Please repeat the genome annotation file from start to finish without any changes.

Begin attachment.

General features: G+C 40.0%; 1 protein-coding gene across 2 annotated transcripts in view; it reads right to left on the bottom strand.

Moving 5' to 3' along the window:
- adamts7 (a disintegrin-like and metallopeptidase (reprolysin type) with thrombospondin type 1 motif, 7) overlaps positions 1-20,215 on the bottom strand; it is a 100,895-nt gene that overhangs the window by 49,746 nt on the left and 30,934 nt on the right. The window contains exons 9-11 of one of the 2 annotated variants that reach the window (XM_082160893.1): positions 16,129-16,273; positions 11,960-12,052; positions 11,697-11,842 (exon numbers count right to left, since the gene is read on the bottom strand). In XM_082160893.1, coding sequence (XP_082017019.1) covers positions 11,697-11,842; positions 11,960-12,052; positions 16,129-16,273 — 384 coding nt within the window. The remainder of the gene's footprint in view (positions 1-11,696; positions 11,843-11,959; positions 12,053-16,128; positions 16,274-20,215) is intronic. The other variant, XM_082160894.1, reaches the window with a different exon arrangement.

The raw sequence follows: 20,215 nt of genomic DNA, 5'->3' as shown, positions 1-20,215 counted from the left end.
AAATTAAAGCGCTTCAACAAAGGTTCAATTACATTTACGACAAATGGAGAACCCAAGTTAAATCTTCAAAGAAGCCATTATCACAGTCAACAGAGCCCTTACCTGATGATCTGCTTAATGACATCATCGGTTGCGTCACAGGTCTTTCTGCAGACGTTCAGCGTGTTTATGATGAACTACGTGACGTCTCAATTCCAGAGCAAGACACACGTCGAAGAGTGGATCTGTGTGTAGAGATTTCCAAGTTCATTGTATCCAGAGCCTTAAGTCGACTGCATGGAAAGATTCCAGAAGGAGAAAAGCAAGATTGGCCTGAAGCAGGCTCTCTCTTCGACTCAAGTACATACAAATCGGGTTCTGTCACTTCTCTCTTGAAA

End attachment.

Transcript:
General features: G+C 40.0%; 1 protein-coding gene across 2 annotated transcripts in view; it reads right to left on the bottom strand.

Moving 5' to 3' along the window:
- adamts7 (a disintegrin-like and metallopeptidase (reprolysin type) with thrombospondin type 1 motif, 7) overlaps positions 1-20,215 on the bottom strand; it is a 100,895-nt gene that overhangs the window by 49,746 nt on the left and 30,934 nt on the right. The window contains exons 9-11 of one of the 2 annotated variants that reach the window (XM_082160893.1): positions 16,129-16,273; positions 11,960-12,052; positions 11,697-11,842 (exon numbers count right to left, since the gene is read on the bottom strand). In XM_082160893.1, coding sequence (XP_082017019.1) covers positions 11,697-11,842; positions 11,960-12,052; positions 16,129-16,273 — 384 coding nt within the window. The remainder of the gene's footprint in view (positions 1-11,696; positions 11,843-11,959; positions 12,053-16,128; positions 16,274-20,215) is intronic. The other variant, XM_082160894.1, reaches the window with a different exon arrangement.

The raw sequence follows: 20,215 nt of genomic DNA, 5'->3' as shown, positions 1-20,215 counted from the left end.
AAATTAAAGCGCTTCAACAAAGGTTCAATTACATTTACGACAAATGGAGAACCCAAGTTAAATCTTCAAAGAAGCCATTATCACAGTCAACAGAGCCCTTACCTGATGATCTGCTTAATGACATCATCGGTTGCGTCACAGGTCTTTCTGCAGACGTTCAGCGTGTTTATGATGAACTACGTGACGTCTCAATTCCAGAGCAAGACACACGTCGAAGAGTGGATCTGTGTGTAGAGATTTCCAAGTTCATTGTATCCAGAGCCTTAAGTCGACTGCATGGAAAGATTCCAGAAGGAGAAAAGCAAGATTGGCCTGAAGCAGGCTCTCTCTTCGACTCAAGTACATACAAATCGGGTTCTGTCACTTCTCTCTTGAAA